We Are 99%

Editor’s Note: When the Tea Party movement was gaining steam, I asked for reflections by any SDA participants. I didn’t get any takers. When the Occupy Wall Street movement started to take off, I again called for writers. Here, Giovanni Hashimoto shares his views and experiences:

We Are 99%: Why We Should All Wish for Occupy Wall Street’s Success

By Giovanni Hashimoto, a freshman Honors Student at Pacific Union College in Angwin, California, taking a double major in Journalism and American History.

The stats are shocking: the upper 1% of the U.S. population control 40% of the
nation’s wealth—a proportion unparalleled in history. Between 1979 and 2007, the
top 1% earners saw their after-tax income grow by 275%. Meanwhile, the lower
20% only saw their income increase by 18%. Despite this great imbalance, public
officials have largely betrayed their trust by ignoring calls to take action to level the
playing field and restore balance to America’s economy. These were the facts which
was catalyzed Occupy Wall Street’s creation.

Occupy Wall Street principal demand is very simple: hold those responsible for
causing the economic crisis accountable and prevent it from reoccurring. Other
articulated goals include an end to corporate money’s stranglehold on our
government, compelling Wall Street to invest in creating jobs for Americans, stop
foreclosures and other common sense approaches to level the playing field for the
average American.

For the past year instead of focusing on creating jobs, growing our economy and
protecting middle class Americans as a majority of voters support, Republicans in
the House set a narrative demanding austerity. Outgunned by a right-wing fueled
by special interest cash, Democrats largely acquiesced to Republican hostage taking
in this regard, allowing them to pass their radical agenda.

Despite recognition that preserving and protecting the unearned and ill-
gotten wealth and perks that the top 1% enjoy while obstructing job creation,
cutting funds providing for access to education and eradicating the social safety net
is draining the blood out of America’s future, Republicans have been busy working
to reduce the already light burden on corporations while increasing burdens on
middle class families. There has been little push back—until now.

Even the most ardent detractor will admit: Occupy Wall Street has changed the
narrative. No longer do we turn on the TV to hear about the newest austerity
measures being proposed. Occupy Wall Street has changed the dynamic, and has
grown dramatically in the process. House Republicans have lost control over
messaging, as the media focuses on protests demanding a restoration of the
American Dream.

The occupy movement is spreading like wildfire. Nearly two thousand local entities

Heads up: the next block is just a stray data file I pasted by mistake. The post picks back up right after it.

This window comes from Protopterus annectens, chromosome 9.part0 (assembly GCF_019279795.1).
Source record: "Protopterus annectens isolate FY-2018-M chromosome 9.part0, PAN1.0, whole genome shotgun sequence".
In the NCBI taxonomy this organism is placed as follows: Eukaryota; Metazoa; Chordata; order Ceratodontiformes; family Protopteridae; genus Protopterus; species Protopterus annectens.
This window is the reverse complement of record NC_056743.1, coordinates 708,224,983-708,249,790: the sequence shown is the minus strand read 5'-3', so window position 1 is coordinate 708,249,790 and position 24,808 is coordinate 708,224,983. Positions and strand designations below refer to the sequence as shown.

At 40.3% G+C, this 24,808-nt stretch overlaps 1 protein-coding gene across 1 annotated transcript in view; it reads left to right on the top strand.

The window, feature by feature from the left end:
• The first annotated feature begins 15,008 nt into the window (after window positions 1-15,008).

already exist. Through its growth, one message comes across clearly: Americans do
not support a radical transformation of our society into one where social mobility is
impossible. Americans do not support a return to gilded age conditions where the
rich simply got richer while exploiting the rest of society and corrupt politicians look
away.

With so many groups out there, it comes as no surprise that there are a few groups
located around Pacific Union College. A few weeks, I had the privilege of witnessing
one, Occupy Santa Rosa.

Like with most grassroots movements (as opposed to astroturf “movements” like
the Tea Party), the corporate media has created caricatures of the protesters. It has
fabricated stories claiming that the protesters demands are radical while
simultaneously claiming that they have no clear goals. Apparently, they also attract
fringe characters to unsanitary conditions at the protests.

My experience at Occupy Santa Rosa a few weeks ago vastly differed from these
negative accounts. The protesters’ demands (summarized above) are reasonable.
They are often supported by the country’s top economists (Paul Krugman,
anyone?). The protest did not attract any more fringe characters than other groups
of its size. The conditions also showed notable actions to insure hygiene at the
protest.

As Adventists, we desire social justice and should want to correct a system that
allowed for a monstrous failure causing massive damage to our economy and bailed
out those responsible, inflicting massive injustices to the American middle class in
the process. Many of us would also like accountability for those responsible, you
should be one of thousands (including many Adventists) across the country and
globe who support Occupy Wall Street. Our future may depend on it.

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One Response to We Are 99%

  1. Suranjeen Prasad Pallipamula says:

    Dear Giovanni,
    Thanks for writing in. I have been keenly watching the movement from its early days with awe and inspiration sitting here in a remote part of India.
    The issues raised are pertinent and distressing.

    As a minority christian in my country – I am always wary of the moral majority and movements that claim to be heard because they are the majority.

    Suranjeen

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